Records from 40 patients, 27 females (68%) and 13 males (32%) were included. The mean patient age was 58.6 years (standard deviation, 15.6 years). Primary clinical symptoms noted in records included urgency (n=30 of 40, 75%), frequency (n=27, 68%), urinary retention (n =7, 18%), and overactive bladder (n=4, 10%). Twenty-eight patients received new SNM therapy during the study period (70%); 12 (30%) had existing SNM therapy (implanted prior to the study period). For the study duration, Interstim (Medtronic, Minneapolis, MN, USA) was the only U.S. Food and Drug Administration-approved SNM device, and all patients were implanted with these devices. There were 127 visits evaluated. Visits included 25 PNEs, 6 S1 implants, 33 S2 implants, and 8 device removals (Fig. 1). Follow-up visits included 15 post-PNE, 25 post-S2 and 15 follow-up visits that were nonsurgical (not immediately postoperative). The mean number of SNM-related visits/patient was 3.7 (median, 3; range, 1–26) for the 39 months included in the study; the most typical visit series for patients was a PNE implant, PNE follow-up visit, S2 implant, and a single implant follow-up visit.

Motor Threshold Testing

Motor threshold testing for SNM was conducted with patients under local anesthesia or local anesthesia with sedation, thus restricted to surgical implantation events. Qualitative descriptions of motor threshold tests were observed for 88% and 100% of patients during PNE and S1 implantation surgeries, respectively (Fig. 2). Quantitative test information was included for <70% and 90% of these surgeries, respectively. Quantitative amplitude for the motor threshold outcomes were included for <50% of S2 surgeries and often excluded units of measure (e.g., voltage or amplitude). An example includes, “bellows at 0.6.” For all implantation surgeries, there were no consistent parameter data other than stimulation amplitude and location included in motor threshold test outcomes. When they were included in surgical notes, motor locations included bellows (69%), toe (29%), and buttocks (2%). No electrode-specific threshold results were included in the notes. No motor threshold test data was observed in records for device removal surgeries.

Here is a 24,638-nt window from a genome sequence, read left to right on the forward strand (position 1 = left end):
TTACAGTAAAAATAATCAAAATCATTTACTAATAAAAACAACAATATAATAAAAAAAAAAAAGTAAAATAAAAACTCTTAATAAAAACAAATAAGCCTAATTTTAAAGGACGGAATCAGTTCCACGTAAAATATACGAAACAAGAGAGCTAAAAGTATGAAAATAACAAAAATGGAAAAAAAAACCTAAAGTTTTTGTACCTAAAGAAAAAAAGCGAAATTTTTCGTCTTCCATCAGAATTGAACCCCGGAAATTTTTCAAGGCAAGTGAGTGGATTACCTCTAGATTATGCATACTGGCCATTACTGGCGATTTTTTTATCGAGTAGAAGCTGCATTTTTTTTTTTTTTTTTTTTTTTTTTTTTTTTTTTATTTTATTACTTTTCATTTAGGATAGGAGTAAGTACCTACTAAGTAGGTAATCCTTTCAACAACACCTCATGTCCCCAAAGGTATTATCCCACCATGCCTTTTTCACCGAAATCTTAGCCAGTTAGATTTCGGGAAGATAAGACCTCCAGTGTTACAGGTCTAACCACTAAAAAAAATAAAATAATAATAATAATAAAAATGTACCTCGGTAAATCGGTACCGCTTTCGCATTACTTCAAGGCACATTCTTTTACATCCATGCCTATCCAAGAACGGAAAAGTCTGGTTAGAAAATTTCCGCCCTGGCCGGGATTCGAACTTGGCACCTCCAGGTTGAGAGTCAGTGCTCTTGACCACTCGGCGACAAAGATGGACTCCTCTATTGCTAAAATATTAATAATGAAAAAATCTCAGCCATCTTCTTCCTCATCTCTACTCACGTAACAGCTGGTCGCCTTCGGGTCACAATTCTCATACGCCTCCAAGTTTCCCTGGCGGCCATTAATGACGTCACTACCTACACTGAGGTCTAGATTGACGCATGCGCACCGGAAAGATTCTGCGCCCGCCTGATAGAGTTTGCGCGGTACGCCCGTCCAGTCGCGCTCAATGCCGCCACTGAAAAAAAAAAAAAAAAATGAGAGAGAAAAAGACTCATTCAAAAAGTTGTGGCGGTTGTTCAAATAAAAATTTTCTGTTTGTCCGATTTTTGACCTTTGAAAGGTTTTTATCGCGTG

Sensory Threshold Testing

For surgical visits, sensory threshold testing is typically conducted within minutes to an hour after implantation and before postoperative ambulation. Qualitative descriptions for sensory thresholds were found in patient records for 80% and 67% of PNE and S1 implantation documents, respectively (Fig. 3). An example of a qualitative description would be “good sensory response at low amplitude.” Numerical sensory thresholds, however, were included in the records for <50% of these visits and did not include units of measure, e.g., “sensory response at 1.8.” Likewise anatomical sensory locations were recorded for 68% of PNE visits but for only 4% of other visit types. Postoperative sensory test quantification was noted less frequently for S1 and S2 visits (<35% and <10%, respectively). Sensory testing data were also absent from most follow-up visit records (<10% included quantitative sensory thresholds). Sensory threshold anatomical locations were included in 19 of 40 patients with the most commonly listed locations being vaginal or perineal (n=10), buttocks (n=7), and scrotum or penis (n=2). No records included electrode-specific thresholds of sensory testing that might allow differentiation of optimal therapy delivery or future comparisons in the event of device troubleshooting. No surgical visits for device removal included sensory threshold results (e.g., from testing prior to surgical removal).

Parameters of Therapy

Patient records also typically lacked information regarding the specific stimulation parameters recommended or used for medical therapy. Eight of 119 possible visits (7%) that could have included therapy setting information actually did. Stimulation amplitude was noted for 6 (5%) visits but units (mA or V) were not included in these records. No records included specific identification of the lead electrodes used or polarity that were programmed to deliver the therapy (e.g., 0-, 3+), although there were references to an undefined therapy programs (e.g., ‘used program 1’) in 6 visit records (5%). There was no inclusion of therapy parameters such as stimulation contacts, frequency, duty cycle. In general, patient records did not include information that would allow parameter based efficacy differentiation or troubleshooting based upon thresholds (e.g., comparisons of efficacy across parameters, optimization of selected lead electrodes, or relative therapy impacts).

Efficacy Documentation